The FM Towns Power Supply Problem has been solved

Towns are known to have dodgy power supplies. For example simply changing capacitors doesn’t always magically fix them. Unless you’re a very VERY well trained technician for Switched mode power supplies you’re not gonna fix it. Sorry. Unless you like chasing down 25-30 year old chips and switches you’re probably not gonna fix that original power supply. Don’t believe me? Go to NFG forums and read those ancient posts about their bad power supplies.

Well luckily for you I have found a way to fix it all. I have learned what works and doesn’t work…trial and error….pain and sweat…basically I made a way to revive these old computers with a 100% success rate.

Above is the desktop model. It will work on all desktop variants provided you cut the wiring harness from your dead power supply and follow the instructions specifically from the BEEP manuals. Mr. Hota was very kind and scanned the manuals for me. Well we can use them to revive these dead computers. It seems that there are three different desktop power supplies. This works with two out of three families of desktops. FMV Towns I don’t know it since I don’t own it.

The Towers functionally work the exact same as the desktop minus the crazy wiring harness.

Both designs actually have regulated power which is something the original power supplies don’t have. Don’t believe me? Go ahead and measure your 12V rail if you’re plugged into the wall in USA. It’s going to say 15V. Now granted the motherboard has regulating components onboard to handle this overvoltage…but the stock PSU will be further strained which is why random ICs will die. Even your 110V stepdown you use in Europe will still strain this.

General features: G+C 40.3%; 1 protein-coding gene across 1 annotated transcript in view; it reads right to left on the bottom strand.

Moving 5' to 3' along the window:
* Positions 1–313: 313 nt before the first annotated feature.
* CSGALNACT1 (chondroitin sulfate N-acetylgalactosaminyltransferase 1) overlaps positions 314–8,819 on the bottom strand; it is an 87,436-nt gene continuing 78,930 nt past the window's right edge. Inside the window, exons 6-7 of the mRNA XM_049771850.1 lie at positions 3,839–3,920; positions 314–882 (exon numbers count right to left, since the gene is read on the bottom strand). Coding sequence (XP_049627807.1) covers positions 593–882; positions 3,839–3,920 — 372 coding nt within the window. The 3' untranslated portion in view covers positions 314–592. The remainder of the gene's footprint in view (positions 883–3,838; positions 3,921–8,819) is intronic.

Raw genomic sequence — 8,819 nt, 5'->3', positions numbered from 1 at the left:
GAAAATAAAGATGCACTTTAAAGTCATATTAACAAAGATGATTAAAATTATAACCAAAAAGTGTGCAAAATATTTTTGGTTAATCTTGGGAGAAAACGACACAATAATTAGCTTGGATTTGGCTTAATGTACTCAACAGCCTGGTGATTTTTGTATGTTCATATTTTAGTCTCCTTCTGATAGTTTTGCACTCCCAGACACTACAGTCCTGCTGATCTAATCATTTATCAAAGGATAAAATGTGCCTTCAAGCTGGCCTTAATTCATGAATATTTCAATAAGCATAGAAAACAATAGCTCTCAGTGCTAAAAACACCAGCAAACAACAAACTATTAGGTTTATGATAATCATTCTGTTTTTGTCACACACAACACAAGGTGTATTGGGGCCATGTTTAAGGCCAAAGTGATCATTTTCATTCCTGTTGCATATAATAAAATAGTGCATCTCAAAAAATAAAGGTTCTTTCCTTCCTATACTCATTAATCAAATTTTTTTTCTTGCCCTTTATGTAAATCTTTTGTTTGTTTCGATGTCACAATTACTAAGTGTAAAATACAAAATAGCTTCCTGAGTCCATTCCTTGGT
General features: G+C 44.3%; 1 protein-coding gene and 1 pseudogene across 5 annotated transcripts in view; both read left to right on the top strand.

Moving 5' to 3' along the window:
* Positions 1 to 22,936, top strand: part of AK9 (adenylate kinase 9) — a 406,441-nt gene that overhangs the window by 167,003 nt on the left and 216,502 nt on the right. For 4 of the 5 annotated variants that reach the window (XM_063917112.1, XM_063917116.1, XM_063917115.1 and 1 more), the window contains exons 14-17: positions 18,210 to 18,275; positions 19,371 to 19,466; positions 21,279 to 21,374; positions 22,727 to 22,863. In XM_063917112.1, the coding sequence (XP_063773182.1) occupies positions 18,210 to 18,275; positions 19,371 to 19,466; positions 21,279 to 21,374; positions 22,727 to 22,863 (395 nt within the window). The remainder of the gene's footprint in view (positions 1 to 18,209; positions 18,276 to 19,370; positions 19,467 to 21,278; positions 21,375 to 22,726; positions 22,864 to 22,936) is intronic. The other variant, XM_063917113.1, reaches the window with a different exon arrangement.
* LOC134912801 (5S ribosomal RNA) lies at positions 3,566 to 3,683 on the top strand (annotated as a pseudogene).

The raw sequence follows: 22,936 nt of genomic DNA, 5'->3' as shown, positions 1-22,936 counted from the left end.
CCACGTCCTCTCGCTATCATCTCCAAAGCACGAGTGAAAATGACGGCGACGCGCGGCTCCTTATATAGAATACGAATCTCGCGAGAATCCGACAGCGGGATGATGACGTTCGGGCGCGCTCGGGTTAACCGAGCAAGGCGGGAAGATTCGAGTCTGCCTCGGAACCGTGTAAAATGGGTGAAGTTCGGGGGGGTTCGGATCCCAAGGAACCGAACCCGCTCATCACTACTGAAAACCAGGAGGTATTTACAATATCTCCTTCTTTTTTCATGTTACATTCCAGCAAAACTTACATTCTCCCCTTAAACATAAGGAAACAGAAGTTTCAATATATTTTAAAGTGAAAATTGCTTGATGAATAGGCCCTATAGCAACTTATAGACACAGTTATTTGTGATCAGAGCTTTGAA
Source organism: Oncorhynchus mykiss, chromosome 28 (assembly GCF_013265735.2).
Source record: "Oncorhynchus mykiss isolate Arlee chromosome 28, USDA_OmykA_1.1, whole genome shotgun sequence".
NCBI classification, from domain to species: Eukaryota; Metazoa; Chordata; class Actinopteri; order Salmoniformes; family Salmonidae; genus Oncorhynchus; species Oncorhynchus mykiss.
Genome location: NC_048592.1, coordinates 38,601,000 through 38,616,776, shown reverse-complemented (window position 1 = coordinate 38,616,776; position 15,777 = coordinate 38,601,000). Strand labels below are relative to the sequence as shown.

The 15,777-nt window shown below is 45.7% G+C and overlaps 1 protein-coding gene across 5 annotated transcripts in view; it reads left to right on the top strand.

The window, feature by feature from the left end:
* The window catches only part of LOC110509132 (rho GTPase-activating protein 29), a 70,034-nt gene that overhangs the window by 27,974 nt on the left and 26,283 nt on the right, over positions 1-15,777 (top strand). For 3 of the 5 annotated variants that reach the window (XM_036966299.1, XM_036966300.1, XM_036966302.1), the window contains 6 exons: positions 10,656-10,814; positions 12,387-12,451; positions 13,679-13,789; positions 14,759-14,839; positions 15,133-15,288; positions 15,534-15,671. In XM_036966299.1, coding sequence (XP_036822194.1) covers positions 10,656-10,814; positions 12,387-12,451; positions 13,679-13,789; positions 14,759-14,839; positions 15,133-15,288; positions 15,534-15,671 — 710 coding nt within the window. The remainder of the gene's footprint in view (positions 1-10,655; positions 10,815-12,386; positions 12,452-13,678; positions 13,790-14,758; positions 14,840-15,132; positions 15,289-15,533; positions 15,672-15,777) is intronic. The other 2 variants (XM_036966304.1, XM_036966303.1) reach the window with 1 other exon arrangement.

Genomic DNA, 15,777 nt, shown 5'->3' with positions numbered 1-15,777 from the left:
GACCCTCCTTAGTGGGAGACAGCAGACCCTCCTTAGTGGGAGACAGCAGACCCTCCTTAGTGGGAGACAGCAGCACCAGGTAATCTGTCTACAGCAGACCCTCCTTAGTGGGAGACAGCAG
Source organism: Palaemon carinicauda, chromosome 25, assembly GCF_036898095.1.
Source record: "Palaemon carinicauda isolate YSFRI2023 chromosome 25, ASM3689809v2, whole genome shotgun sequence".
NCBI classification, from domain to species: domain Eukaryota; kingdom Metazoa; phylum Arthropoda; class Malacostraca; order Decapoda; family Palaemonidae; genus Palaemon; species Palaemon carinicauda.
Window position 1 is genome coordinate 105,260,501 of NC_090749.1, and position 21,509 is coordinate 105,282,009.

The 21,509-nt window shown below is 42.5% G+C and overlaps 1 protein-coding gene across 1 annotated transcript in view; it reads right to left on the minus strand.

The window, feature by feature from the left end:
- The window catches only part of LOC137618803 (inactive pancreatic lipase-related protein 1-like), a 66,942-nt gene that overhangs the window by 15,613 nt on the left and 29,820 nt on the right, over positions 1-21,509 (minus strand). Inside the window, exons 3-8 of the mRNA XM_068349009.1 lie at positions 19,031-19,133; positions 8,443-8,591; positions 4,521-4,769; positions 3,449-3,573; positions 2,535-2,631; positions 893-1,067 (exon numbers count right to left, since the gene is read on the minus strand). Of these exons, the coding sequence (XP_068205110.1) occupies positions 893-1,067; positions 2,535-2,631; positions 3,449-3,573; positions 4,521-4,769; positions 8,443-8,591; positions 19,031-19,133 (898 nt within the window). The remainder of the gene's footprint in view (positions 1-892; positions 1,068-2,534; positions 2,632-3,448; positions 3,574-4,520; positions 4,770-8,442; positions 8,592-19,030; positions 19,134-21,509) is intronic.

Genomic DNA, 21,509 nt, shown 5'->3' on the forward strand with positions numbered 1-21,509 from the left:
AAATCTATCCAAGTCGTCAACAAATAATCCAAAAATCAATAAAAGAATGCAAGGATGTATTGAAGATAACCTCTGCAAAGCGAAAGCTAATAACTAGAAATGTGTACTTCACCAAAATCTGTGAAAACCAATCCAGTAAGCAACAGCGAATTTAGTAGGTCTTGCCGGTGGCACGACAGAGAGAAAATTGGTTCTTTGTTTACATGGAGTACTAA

So by using Arduino micro pro you can retain the use of the original power button and still have TownsOS power off feature. Nasty ATX wiring mods are now a thing of the past. Check these two links with prototype.

The ACDC Converter of choice is the EPP-120S-12 which is the cheapest AC/DC converter I could find that can safely output enough power and 12V. Then it goes into a pico PSU and then into the computer. So the ACDC converter can accept between 80 VAC to 264 VAC meaning…

You won’t require a stepdown in Europe. You can plug directly into the wall! The only drawback with these two power supply cards is that it is very expensive to hand assemble but it is the silver bullet to solve the problems.

I will follow this up with an installation guide and hand-assembly guide later this week when the boards arrive from fabrication. I will probably want to sell a few before releasing design into the wild.

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